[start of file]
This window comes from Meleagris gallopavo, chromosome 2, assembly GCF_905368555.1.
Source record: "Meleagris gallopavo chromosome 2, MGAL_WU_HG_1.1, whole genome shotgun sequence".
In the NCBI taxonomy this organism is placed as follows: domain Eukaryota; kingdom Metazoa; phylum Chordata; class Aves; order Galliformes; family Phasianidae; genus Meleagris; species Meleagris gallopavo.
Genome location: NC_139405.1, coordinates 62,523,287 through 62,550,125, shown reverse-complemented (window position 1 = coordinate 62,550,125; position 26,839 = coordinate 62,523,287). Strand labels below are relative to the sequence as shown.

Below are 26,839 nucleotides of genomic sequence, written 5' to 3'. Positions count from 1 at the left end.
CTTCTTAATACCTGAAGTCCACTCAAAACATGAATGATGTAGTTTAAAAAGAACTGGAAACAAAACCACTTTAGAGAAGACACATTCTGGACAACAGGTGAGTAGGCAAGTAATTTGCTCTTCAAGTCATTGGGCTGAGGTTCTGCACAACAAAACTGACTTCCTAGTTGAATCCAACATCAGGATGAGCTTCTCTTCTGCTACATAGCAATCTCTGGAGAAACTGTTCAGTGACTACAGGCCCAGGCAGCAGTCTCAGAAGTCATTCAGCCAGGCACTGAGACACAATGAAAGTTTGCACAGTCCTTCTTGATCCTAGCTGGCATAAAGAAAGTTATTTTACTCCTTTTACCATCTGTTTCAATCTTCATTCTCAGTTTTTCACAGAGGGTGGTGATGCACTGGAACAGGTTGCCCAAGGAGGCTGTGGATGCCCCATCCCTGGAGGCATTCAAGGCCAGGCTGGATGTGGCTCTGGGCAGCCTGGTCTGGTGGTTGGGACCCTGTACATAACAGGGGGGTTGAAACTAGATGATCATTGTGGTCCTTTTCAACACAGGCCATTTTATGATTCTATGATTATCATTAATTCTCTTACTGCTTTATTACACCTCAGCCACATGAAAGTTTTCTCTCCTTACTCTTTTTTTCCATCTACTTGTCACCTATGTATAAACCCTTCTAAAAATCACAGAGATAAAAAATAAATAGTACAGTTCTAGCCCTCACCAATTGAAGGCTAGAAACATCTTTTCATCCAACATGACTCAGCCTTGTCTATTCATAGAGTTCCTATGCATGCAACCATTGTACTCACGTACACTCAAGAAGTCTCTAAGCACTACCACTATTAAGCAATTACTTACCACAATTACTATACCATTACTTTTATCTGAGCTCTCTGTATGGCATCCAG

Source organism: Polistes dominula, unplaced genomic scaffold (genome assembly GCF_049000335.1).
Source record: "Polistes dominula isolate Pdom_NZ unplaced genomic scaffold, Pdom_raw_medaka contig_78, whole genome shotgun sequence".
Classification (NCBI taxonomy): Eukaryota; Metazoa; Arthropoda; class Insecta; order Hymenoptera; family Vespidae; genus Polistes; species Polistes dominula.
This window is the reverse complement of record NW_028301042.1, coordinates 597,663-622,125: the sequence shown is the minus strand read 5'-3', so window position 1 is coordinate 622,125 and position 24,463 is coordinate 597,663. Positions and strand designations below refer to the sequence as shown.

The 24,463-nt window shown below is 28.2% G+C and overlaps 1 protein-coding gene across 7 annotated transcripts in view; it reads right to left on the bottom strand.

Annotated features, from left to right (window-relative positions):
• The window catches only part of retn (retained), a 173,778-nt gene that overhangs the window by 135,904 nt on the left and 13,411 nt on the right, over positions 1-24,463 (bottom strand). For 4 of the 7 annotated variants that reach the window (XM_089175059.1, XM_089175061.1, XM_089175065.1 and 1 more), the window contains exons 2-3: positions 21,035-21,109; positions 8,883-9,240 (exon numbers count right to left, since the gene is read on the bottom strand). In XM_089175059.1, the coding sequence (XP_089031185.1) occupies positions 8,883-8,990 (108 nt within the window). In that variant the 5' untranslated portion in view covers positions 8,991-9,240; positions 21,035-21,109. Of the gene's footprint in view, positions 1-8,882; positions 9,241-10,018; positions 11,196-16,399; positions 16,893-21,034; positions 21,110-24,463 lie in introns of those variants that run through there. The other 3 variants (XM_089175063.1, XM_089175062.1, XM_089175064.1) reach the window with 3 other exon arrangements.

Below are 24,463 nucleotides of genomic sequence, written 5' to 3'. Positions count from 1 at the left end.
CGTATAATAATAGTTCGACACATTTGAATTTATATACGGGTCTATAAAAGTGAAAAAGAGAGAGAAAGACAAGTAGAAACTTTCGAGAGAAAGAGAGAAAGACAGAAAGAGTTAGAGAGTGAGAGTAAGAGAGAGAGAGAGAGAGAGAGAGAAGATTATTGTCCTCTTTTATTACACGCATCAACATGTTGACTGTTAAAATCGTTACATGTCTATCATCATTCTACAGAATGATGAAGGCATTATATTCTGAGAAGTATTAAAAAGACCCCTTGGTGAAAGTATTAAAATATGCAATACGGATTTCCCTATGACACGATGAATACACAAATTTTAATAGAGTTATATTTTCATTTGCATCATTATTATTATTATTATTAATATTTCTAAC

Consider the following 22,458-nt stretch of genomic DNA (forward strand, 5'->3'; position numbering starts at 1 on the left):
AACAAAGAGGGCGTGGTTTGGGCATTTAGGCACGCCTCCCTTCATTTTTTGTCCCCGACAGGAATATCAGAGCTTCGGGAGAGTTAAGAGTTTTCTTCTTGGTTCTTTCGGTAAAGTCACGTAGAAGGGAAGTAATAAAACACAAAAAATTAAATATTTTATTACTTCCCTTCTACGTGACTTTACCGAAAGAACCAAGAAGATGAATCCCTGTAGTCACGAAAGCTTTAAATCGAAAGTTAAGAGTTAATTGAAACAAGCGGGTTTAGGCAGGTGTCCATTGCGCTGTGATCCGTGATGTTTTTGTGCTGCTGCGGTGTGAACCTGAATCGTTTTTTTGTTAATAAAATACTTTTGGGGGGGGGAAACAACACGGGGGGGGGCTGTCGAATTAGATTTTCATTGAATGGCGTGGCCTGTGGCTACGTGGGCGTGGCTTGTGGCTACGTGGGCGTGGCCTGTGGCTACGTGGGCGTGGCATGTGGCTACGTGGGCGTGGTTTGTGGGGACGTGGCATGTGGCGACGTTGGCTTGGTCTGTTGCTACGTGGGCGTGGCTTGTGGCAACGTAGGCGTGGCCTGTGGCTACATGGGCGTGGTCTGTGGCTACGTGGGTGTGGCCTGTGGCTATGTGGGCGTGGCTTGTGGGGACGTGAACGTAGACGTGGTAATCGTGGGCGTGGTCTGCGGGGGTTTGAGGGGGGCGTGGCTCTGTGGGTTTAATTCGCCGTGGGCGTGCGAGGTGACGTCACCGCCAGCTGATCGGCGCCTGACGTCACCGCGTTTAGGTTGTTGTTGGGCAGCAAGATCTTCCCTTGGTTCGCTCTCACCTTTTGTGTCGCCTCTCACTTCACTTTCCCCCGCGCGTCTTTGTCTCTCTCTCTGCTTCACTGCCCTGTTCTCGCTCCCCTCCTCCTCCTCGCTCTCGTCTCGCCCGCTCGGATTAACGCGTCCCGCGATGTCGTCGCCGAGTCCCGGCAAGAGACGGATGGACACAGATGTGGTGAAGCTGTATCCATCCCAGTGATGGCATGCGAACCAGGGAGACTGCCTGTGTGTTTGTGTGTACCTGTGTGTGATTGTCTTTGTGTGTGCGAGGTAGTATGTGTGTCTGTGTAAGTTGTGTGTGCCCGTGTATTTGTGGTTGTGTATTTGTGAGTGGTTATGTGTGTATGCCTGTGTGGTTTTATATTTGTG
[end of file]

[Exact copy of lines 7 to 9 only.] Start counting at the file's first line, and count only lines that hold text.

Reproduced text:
Source organism: Polistes dominula, unplaced genomic scaffold (genome assembly GCF_049000335.1).
Source record: "Polistes dominula isolate Pdom_NZ unplaced genomic scaffold, Pdom_raw_medaka contig_78, whole genome shotgun sequence".
Classification (NCBI taxonomy): Eukaryota; Metazoa; Arthropoda; class Insecta; order Hymenoptera; family Vespidae; genus Polistes; species Polistes dominula.